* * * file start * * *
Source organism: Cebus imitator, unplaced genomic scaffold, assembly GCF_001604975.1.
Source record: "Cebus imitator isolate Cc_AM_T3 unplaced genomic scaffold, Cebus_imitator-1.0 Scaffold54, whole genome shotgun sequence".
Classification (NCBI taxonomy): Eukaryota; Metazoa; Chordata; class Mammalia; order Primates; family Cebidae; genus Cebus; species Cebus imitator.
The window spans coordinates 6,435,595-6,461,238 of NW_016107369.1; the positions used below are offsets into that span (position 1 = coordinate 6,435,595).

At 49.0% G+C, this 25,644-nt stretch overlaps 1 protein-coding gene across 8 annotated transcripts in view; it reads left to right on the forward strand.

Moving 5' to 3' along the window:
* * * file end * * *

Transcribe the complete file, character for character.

Source organism: Cebus imitator, unplaced genomic scaffold, assembly GCF_001604975.1.
Source record: "Cebus imitator isolate Cc_AM_T3 unplaced genomic scaffold, Cebus_imitator-1.0 Scaffold54, whole genome shotgun sequence".
Classification (NCBI taxonomy): Eukaryota; Metazoa; Chordata; class Mammalia; order Primates; family Cebidae; genus Cebus; species Cebus imitator.
The window spans coordinates 6,435,595-6,461,238 of NW_016107369.1; the positions used below are offsets into that span (position 1 = coordinate 6,435,595).

At 49.0% G+C, this 25,644-nt stretch overlaps 1 protein-coding gene across 8 annotated transcripts in view; it reads left to right on the forward strand.

Moving 5' to 3' along the window: